Roland, as I mentioned earlier, won an incredible number of titles at Middlesex and I was keen to hear what he listed as his top personal highlights at the club.
“Definitely scoring my highest first-class score at Lord’s; 197 and then I was run out!! To be fair I knew Brearley was looking to declare, and we probably went for a single we shouldn’t have. Then I’d say the Gillette Cup final in 1980 which ensured we won the double that year. The Gillette Cup was special. You played cricket for those days. In the County Championship you only really got the big crowds in the out grounds, while a Lord’s final would always be the last game of the season in front of a full house. It was special.”
Now, in 1980 Roland was selected for England’s tour of the West Indies. It was special for a number of reasons; Roland returned to the country of his birth, and he became the first black player to represent England.
“1980 was a great year for me. It started off with me getting married. Then throughout the season I was in fantastic county form. I remember scored 150 not out against Hampshire, then in the next game at Scarborough I scored 179. I also scored a not out half century in the Gillette Cup final in a winning cause. I got picked for England scoring 52 on debut (off 35 balls!) which became the fastest ODI half century in the world by someone on debut, and that was only broken this year, so that record stood for 41 years! So, all that happened in 1980, it was a purple patch year. On top of all of that, I got selected for the West Indies tour.”
I asked Roland if at the time he realised the significance of his Test debut.
“I realised it’s significance, but I don’t think I realised THE significance. Initially you look at it as a fulfilment of an ambition as a kid. I wanted to play international cricket. To get the chance to play international cricket for England was fantastic. So, I think initially you think this is what I have been working my whole life for. But later, when people start speaking and writing and telling you about it, you realise and appreciate the bigger significance. It was not just me playing for England. It’s you as a black guy playing for England, where no one else has played before. Now I had to become a role model and show others that they can have the same ambition. But that comes later. At the time you’re too busy trying to become a success at your profession.”
And how much of an honour was it to make a Test debut back in the West Indies? “Getting picked for England in that era was an extremely proud moment. When I got picked in the ODI, Ian Botham was in that same team. We’d been together since those MCC days in 1970 and in the West Indies he was my captain. So, it was great to have two young MCC professionals in this team and one of them as captain. The other good thing was I had another Middlesex team mates – Mike Gatting, John Emburey and Paul Downton – in that team as well. To make my debut in the West Indies was just a dream.”
Roland played three Tests in that series; in Barbados, Antigua, and Jamaica, against a fearsome bowling line up across those Tests that included Andy Roberts, Michael Holding, Colin Croft, Joel Garner and Malcolm Marshall. Roland battled hard to get starts, never scoring less than 17 in any of his 1st innings.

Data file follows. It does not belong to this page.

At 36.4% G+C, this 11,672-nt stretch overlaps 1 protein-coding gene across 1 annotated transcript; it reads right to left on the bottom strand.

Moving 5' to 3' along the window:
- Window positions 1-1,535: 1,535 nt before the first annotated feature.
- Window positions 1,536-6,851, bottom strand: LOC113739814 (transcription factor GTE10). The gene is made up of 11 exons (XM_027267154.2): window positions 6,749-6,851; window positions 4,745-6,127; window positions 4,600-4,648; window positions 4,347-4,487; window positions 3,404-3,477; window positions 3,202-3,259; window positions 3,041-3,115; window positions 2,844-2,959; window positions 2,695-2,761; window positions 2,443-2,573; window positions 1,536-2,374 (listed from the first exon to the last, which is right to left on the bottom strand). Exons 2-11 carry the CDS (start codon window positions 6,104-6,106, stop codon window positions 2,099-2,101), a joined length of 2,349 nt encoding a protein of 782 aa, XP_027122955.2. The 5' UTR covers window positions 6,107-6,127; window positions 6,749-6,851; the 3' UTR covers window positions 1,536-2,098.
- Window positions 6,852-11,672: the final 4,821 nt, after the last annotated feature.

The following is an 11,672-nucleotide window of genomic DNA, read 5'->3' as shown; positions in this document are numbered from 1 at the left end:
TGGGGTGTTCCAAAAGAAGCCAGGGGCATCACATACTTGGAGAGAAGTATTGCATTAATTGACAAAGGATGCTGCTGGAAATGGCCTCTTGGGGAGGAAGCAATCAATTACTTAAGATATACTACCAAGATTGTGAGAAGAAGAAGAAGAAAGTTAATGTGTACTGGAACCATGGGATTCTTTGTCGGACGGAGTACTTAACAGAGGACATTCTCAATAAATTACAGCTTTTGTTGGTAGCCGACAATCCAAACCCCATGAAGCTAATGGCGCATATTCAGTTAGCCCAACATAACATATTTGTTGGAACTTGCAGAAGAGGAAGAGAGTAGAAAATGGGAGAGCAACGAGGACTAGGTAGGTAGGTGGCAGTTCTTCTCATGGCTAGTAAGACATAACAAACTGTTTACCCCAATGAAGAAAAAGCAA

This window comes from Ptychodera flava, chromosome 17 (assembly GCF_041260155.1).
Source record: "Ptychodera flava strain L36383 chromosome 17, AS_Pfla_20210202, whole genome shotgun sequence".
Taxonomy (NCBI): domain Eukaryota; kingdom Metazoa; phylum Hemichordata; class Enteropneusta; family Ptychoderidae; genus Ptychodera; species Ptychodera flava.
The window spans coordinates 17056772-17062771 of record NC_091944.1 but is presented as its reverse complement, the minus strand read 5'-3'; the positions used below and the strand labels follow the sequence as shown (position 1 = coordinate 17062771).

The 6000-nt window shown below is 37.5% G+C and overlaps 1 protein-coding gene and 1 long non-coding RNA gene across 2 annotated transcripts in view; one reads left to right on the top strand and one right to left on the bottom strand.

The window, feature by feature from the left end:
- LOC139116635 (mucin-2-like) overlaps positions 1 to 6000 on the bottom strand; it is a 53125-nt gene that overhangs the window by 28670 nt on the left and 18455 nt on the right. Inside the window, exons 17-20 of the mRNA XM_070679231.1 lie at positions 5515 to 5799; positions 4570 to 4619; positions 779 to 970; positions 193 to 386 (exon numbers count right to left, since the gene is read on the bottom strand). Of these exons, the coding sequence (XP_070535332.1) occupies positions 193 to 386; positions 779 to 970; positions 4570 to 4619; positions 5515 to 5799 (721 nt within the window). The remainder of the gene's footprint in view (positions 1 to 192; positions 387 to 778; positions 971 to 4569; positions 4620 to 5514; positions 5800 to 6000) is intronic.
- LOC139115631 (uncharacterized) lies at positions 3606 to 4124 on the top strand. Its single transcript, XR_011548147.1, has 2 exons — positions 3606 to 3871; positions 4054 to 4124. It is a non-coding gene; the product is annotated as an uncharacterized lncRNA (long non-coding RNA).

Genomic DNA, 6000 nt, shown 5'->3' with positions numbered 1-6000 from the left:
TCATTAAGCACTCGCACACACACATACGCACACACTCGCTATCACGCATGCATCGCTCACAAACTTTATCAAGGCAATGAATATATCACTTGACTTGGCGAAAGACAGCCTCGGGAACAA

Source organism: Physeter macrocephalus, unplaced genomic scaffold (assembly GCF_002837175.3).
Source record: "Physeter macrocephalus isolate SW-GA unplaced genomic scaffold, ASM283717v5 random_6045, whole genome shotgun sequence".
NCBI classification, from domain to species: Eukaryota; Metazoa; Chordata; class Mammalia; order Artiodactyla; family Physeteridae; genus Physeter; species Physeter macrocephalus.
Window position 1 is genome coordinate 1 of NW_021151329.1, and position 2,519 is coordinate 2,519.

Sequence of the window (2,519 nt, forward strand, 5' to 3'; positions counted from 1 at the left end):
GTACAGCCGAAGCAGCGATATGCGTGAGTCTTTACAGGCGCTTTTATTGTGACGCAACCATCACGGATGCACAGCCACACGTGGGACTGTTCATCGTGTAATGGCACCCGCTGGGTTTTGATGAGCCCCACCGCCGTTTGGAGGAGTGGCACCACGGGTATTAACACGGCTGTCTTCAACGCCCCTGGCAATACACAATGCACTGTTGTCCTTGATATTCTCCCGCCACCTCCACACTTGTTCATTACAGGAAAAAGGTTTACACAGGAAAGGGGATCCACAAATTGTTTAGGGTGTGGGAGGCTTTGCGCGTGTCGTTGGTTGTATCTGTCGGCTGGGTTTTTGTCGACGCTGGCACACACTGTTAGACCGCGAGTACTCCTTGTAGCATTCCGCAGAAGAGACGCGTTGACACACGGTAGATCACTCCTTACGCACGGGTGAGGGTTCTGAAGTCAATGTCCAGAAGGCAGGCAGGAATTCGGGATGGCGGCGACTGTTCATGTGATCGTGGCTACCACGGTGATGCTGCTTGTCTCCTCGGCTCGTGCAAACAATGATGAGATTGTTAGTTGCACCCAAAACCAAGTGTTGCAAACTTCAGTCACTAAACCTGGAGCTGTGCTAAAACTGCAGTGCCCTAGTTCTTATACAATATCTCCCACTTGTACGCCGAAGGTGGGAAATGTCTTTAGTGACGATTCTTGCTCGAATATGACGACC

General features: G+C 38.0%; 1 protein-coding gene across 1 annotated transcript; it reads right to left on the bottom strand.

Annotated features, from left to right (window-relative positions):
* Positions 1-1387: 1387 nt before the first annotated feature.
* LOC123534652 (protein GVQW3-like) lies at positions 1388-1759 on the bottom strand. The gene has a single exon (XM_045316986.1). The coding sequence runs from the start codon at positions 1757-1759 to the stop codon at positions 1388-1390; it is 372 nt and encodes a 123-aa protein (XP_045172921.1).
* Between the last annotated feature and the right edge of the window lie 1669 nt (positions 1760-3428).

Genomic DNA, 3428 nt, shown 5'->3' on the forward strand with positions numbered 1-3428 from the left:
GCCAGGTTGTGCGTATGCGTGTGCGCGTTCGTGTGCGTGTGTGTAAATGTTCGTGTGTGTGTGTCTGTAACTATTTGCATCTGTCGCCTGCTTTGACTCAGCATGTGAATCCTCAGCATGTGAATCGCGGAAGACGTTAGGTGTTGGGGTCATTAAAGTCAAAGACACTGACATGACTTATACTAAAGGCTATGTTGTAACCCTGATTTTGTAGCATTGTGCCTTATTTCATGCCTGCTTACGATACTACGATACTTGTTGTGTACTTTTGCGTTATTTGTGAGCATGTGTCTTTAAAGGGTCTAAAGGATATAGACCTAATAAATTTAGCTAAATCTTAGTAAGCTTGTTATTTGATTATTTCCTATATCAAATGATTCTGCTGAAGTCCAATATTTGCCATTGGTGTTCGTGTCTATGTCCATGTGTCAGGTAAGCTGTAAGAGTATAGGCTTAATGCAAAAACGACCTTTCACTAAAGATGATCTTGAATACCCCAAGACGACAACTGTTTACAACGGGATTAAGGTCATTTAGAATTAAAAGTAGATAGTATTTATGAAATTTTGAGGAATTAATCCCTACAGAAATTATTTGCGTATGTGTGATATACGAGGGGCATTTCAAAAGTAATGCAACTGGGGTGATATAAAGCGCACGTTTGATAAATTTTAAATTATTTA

“Good luck and bad luck are something you have to contend with all the time, especially in cricket. I didn’t play in the 1st Test match in Trinidad. We then moved to Guyana for an ODI and a Test match. In those days you had warm-up matches and matches in between Tests against the various islands. I put some scores together and I played in the ODI, and I was going to play in the Test match. In Trinidad, Bob Willis had got injured and had to go home. He was replaced by Robin Jackman. So, Robin came to Guyana. We were preparing for the Test match and two days before it they revoked Robin Jackman’s entry permit because at that time South Africa was still dominating the minds of people everywhere because of apartheid. In those days people who had been to South Africa were not welcomed and some people had brought that to the attention of the President of Guyana. They revoked Robin’s entry permit. Because Robin was there to represent England it then became a diplomatic row. The English cricket board and the Foreign Office got involved and the result of that was that if Robin had to leave, we’d all leave. So, the Test match was abandoned, and we moved to Barbados. If I’m honest I don’t think the players were too disappointed as it meant we arrived in Barbados two weeks early! But for me it meant my Test debut would then be in Barbados. Nobody could have written that script. It is just luck. But as it worked out, it was great, because it meant I was going to play on a ground I’d played on many times before for Barbados. I was born there, I had family there. I had friends there. It was going to be a grand occasion. Here was a Barbadian coming home to play against the West Indies in Barbados.”
It all started off well for Roland, but then on the second day of the Test, the side’s assistant manager Ken Barrington died of a heart attack. Barrington was an England legend. In 82 Test matches he averaged 58.67 and if you read or listen to anyone who played for England in the late 70s/early 80s, all will say just how popular he was as an assistant manager.